Yeah, but it's not so much about Afghanistan and it's not my purpose is to say things about the country. There's one guy like him in Iran who makes cowboy movies in the Iranian desert and there's also a guy like that in Tunisia. I mean you have this person with an urgent need to film whatever they have under their hand and since it's war, then it tells you something about the war. But it's not so much interested in him.

There was a lot of editing, 148 hours that you haven't seen [laughs]. Making a documentary is really telling a story and I don't have any idea of objectivity -- it is my point of view on Shaheen. Some people say to me that they would like to show his films, that they really want to see his films, and I say: "You don't see how much I have edited. I show you the very nice parts of his films." People think he's a great filmmaker and that's the story I wanted to tell -- but I could have told another story.

To my mind, objectivity is a human construct, a falsity that does not exist.

Except mathematics maybe, and sometimes physics.

The purist opinion of documentary as objective is therein built on a faulty premise. From the subjective choices of the filmmakers that bleed into the film to the subjectivity of the subjects, it's not purely objective. Hence, it calls into question the traditional dividing line of the objectivity of documentary and the subjectivity of narrative fiction.

Totally! It's the editing, and why you chose this guy, how you film it and what you show, or what you don't show. It's not only subjectivity, it's storytelling. Not many people ask me about this, they take it for granted that it's the real Shaheen. But I'm not lying, I'm not saying things that aren't true, but I am telling a story, a fictional story out of what I filmed. I took scenes that happened one day and I put them with another story that happened three months later and that's why we had seven months of editing with three editors. So it was a lot of work.

One of the striking aspects of the film are the light and comedic moments offset by a darker and heavier sensibility, which include moments when, for example, Shaheen talks about arranged marriages.

We made 70rough cuts and there was one version we tested and you couldn't believe you were in Afghanistan. People would say: "Oh this is too funny. You don't see Afghanistan, it's just a bunch of crazy guys." I then said: "Let's put in a little more darkness." You then have to strike a balance and to me, if it's not perfect, I'm happy.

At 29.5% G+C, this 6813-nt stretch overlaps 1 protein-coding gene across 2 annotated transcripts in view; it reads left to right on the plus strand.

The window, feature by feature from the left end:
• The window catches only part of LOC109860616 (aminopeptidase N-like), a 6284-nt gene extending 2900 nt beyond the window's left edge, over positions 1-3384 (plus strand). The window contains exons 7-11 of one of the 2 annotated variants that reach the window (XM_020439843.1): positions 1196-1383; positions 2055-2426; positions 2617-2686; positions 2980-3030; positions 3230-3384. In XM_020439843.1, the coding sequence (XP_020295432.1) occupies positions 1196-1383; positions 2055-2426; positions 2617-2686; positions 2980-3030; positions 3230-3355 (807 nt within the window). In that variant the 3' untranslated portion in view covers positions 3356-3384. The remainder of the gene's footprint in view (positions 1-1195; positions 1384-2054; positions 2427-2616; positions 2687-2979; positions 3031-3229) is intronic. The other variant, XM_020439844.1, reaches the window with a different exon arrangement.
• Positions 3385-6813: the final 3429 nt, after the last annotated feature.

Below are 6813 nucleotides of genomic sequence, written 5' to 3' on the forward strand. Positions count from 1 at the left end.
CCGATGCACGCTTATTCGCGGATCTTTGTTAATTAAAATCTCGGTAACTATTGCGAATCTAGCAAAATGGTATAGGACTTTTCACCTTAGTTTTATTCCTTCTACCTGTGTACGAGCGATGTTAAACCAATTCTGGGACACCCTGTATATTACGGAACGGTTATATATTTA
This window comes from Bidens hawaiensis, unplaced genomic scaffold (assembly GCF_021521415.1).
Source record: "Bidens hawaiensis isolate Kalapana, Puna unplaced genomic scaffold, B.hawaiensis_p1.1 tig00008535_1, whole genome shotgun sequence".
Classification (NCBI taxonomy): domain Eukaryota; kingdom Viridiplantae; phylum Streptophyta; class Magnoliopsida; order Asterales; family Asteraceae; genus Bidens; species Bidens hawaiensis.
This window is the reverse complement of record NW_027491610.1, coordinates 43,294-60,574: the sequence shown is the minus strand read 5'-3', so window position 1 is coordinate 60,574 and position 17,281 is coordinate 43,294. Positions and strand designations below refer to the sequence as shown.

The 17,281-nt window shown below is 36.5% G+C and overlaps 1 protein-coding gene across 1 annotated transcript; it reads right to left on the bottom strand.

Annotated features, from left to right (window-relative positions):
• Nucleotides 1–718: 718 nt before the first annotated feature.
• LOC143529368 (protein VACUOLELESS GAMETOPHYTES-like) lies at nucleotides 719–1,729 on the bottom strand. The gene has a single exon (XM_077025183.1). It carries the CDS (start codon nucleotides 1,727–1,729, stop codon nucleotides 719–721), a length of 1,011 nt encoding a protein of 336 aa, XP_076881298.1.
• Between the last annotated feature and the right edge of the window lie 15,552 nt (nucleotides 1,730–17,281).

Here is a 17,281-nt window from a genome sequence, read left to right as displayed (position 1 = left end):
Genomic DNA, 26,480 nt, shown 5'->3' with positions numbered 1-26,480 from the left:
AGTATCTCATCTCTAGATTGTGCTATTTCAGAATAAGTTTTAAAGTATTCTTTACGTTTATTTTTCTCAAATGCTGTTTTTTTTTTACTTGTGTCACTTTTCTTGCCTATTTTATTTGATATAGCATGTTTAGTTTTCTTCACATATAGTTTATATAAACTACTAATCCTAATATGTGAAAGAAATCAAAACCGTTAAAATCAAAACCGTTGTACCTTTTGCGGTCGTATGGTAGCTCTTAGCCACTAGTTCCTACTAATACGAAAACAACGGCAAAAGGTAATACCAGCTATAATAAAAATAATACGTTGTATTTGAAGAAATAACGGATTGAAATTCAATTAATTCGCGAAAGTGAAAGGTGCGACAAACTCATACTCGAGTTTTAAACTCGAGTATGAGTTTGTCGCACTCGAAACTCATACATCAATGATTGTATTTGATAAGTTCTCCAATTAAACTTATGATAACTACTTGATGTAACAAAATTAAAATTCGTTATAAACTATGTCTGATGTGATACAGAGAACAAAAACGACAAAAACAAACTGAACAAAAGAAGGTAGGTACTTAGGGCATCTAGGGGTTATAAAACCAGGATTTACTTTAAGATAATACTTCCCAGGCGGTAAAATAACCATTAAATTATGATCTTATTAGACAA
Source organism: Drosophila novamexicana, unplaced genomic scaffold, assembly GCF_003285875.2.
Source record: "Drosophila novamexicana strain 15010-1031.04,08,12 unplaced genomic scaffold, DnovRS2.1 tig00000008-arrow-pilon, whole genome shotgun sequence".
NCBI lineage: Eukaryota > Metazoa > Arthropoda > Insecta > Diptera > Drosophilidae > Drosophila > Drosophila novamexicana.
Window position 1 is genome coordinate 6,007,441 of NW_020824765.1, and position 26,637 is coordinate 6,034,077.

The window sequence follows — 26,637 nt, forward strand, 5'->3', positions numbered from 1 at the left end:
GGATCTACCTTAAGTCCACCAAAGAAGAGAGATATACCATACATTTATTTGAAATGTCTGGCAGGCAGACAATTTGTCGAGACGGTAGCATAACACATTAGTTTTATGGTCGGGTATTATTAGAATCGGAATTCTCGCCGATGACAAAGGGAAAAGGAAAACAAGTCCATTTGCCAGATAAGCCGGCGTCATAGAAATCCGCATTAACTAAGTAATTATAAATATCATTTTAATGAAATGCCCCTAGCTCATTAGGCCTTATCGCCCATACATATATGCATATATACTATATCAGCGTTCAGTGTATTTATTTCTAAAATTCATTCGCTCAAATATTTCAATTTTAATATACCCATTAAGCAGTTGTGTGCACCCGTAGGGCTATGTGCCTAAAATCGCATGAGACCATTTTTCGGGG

Shooting the film in a dangerous and volatile part of the world, was the approach that once you had enough footage you then looked to shaping the film in the edit?

It's not when you feel you have enough, it's finding a balance between security and artistic concerns. That's it. You have a plan and you have an agenda. There are things you want to do, but it has to be balanced with security concerns. The real story I was going to tell about Shaheen I found in the editing room and in the end, I only kept five days of the shoot. The whole film takes place in Bamyan (Province), nothing in Kabul, although I had weeks and weeks of footage there that I had to take away.

There's a moment when Shaheen asks if you are scared, which sees him verbalise our silent recognition of your boldness and courage to bring this story to the screen.

It's very difficult and it's not like you are walking in the street and there's a bomb. This is not what's difficult. The difficulty is to cope with your fear and to have rules and to follow or to not follow those rules. There are many foreign people that never go out at all in Kabul -- it is forbidden. You have British diplomats who do not even drive their car from the airport to the embassy -- they will take an helicopter that costs £2,000 each way. Then you have foreign people who walk in the street without a scarf -- these girls get kidnapped.

In between these you have Shaheen, who is telling me all the time that I'm too scared, because it's a man's value to be brave and he's a brave guy, there's no question about that. He was in an attack two weeks ago. There was a bomb in a Shia Mosque and he helped to carry out the bodies. So there's no kidding about the fact that he's a brave guy and he has to be because he's been fighting to make his films. But you are in the middle of this and I'm not a brave person at all and I don't think being brave is a very important question. It is, but I'm not brave, I'm very scared and so in the middle of all of this stress it's enough just to manage to not go crazy, or to not drink too much [laughs].

Salim Shaheen and Sonia Kronlund (courtesy of Pyramide Films)